Walking Stick with Heart Attack Detection

Only available on StudyMode
  • Download(s) : 38
  • Published : January 23, 2013
Open Document
Text Preview
1. INTRODUCTION

The National Heart, Lung, and Blood Institute states that “more than a million persons in the U.S. have a heart attack and about half (515,000) of them die in each year. About one-half of those who die do so within 1 hour of the start of symptoms and before reaching the hospital”. A heart attack happens to a person when the blood flow and oxygen supply to heart muscle is blocked, and it is mostly caused by the Coronary Artery Disease (CAD). CAD occurs when the arteries that supply blood to the heart muscle (coronary arteries) become hardened and narrowed. It often causes irregular heart beat or rhythm by blocking blood stream. The National Heart, Lung, and Blood Institute suggest that “everyone should know the warning signs of a heart attack and how to get emergency help”.

The symptoms of heart attack can be detected by observing electrocardiogram (ECG) waveform. An ECG is an electrical recording of the heart and is used in the investigation of heart disease. An electrical impulse initiates muscle contraction, which results in heart beating. The spacing between pulses provides a measure of the heart’s rhythm, whereas the height of the pulses is an indicator of pumping strength. By observing the ECG waveform, the heart condition of the patients can be explained by doctors.

The ECG Library shows many samples of abnormal ECG waveform, and they are mostly collected from aged people who are more than 55 years old. The senior citizens are more prone to have heart attack than young people. The Walking Stick with Heart Attack Detection is specially designed to help the senior citizens who need walking aids by walking sticks and have the most possibility of heart attack. The walking stick is used as detection unit and as the medium asking for medical help.

1.1 Overview of Design
The ECG circuitry unit on the wrist captures abnormal heart beat signal from the patient. The microcontroller on the stick runs a heart attack algorithm. Warning is given out to the person about his heart condition. The Bluetooth emergency calling system calls for medical help at the moment of heart attack. This project aims to shorten the time between the moment of heart attack and the arrival of medical personal. The warning before the emergency call will give the patient a chance to avoid heart attack.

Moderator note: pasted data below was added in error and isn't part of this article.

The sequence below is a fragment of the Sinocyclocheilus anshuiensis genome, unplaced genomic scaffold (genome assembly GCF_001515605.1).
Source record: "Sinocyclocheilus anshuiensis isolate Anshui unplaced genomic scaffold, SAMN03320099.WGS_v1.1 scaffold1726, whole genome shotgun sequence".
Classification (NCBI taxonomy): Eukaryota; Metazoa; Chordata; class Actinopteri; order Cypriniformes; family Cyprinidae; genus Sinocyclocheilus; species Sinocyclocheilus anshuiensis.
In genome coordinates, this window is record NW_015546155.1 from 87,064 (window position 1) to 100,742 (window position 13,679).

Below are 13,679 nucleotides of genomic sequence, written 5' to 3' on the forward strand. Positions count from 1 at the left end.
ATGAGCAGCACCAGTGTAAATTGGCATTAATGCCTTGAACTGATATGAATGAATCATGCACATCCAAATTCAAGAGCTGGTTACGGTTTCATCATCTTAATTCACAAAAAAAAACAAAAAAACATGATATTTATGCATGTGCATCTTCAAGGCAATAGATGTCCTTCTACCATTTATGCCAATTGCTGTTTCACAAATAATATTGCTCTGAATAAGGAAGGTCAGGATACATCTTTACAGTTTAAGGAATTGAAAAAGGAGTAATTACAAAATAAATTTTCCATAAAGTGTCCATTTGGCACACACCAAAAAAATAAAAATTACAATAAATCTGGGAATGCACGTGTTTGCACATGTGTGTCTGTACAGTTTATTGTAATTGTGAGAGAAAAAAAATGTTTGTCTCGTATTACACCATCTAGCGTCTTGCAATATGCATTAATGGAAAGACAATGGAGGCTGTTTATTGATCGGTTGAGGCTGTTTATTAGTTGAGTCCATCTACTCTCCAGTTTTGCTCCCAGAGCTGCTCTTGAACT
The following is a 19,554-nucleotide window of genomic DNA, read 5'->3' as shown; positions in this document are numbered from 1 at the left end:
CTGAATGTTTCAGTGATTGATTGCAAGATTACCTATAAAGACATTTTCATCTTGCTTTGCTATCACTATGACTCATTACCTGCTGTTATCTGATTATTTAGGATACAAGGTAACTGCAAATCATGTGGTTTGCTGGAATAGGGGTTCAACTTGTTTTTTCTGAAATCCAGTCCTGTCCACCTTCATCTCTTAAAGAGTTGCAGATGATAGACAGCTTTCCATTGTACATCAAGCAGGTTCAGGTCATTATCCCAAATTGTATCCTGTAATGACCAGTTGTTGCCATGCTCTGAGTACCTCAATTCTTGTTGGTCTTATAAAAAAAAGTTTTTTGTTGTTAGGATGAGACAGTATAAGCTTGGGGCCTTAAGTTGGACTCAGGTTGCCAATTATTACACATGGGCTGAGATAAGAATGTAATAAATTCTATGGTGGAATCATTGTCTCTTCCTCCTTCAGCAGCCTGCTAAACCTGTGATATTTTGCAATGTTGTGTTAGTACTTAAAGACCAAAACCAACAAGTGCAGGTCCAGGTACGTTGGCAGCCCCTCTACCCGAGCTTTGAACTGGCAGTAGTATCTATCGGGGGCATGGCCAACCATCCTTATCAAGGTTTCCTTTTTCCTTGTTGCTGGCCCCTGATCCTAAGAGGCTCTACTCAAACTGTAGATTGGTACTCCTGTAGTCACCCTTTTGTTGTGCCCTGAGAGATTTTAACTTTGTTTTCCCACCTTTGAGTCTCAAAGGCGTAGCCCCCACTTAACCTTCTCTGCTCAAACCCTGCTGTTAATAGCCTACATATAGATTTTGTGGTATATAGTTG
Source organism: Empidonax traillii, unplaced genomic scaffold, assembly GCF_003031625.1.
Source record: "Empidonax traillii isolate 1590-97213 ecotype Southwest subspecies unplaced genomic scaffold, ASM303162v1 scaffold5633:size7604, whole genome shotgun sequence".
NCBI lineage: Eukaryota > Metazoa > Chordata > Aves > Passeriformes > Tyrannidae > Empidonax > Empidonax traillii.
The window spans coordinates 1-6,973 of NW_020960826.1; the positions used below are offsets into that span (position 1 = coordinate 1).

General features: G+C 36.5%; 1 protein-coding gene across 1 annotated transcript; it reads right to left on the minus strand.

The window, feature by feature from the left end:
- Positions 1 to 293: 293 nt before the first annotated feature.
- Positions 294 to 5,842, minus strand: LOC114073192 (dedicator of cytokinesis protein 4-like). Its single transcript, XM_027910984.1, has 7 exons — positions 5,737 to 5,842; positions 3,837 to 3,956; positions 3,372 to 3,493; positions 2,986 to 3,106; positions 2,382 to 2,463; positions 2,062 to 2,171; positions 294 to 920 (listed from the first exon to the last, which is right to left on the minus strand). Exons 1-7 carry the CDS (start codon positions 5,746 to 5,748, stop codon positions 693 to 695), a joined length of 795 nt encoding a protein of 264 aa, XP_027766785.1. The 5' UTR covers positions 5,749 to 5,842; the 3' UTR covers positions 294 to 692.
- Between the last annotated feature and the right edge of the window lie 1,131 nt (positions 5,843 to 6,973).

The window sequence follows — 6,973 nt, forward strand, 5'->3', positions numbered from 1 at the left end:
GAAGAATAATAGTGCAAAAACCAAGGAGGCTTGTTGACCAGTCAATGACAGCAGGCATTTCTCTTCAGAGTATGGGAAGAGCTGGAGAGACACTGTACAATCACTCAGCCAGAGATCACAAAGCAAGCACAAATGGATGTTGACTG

Figure 1.1 Block Diagram of Walking Stick with Heart Attack Detection

Two biosensors worn on the user’s wrists send the real ECG signal to the analog ECG circuitry. The amplified and filtered analog output of the circuitry is converted from analog to digital signal and transmitted to the unit on the walking stick. The ECG circuitry unit, the A/D converter, and the transmitter are worn on one of the user’s wrists. The wireless connection between the unit on the wrist and the main unit on the walking stick gives the user more freedom to move by avoiding wire attachment between the wrist and the stick. The receiver on the stick receives the digital ECG signal, and the microcontroller runs a heart attack algorithm to detect possible heart attack symptoms. If any symptom of heart attack is detected, the risk level rises. When the risk level reaches up to the emergency mode, the Bluetooth module activates the user’s mobile phone to call 911 for medical help. Latest mobile phones include GPS function. Therefore, the GPS unit is eliminated from the previous project as the mobile phone’s GPS can locate the user.

1.2Specifications

For the design of the ECG circuitry and the ECG algorithm, the specifications of the previous project “Wireless Heart Attack Detector with GPS” were used.

The frequency range of ECG signal depends on the activity of individual. The typical range is approximately from 50 Hz to 70 Hz. To cover a wide range of frequencies for all scenarios, the band-pass filter of the ECG circuitry is designed to have a lower cutoff frequency of 0.5 Hz and an upper cutoff frequency of 150 Hz. The analog...
tracking img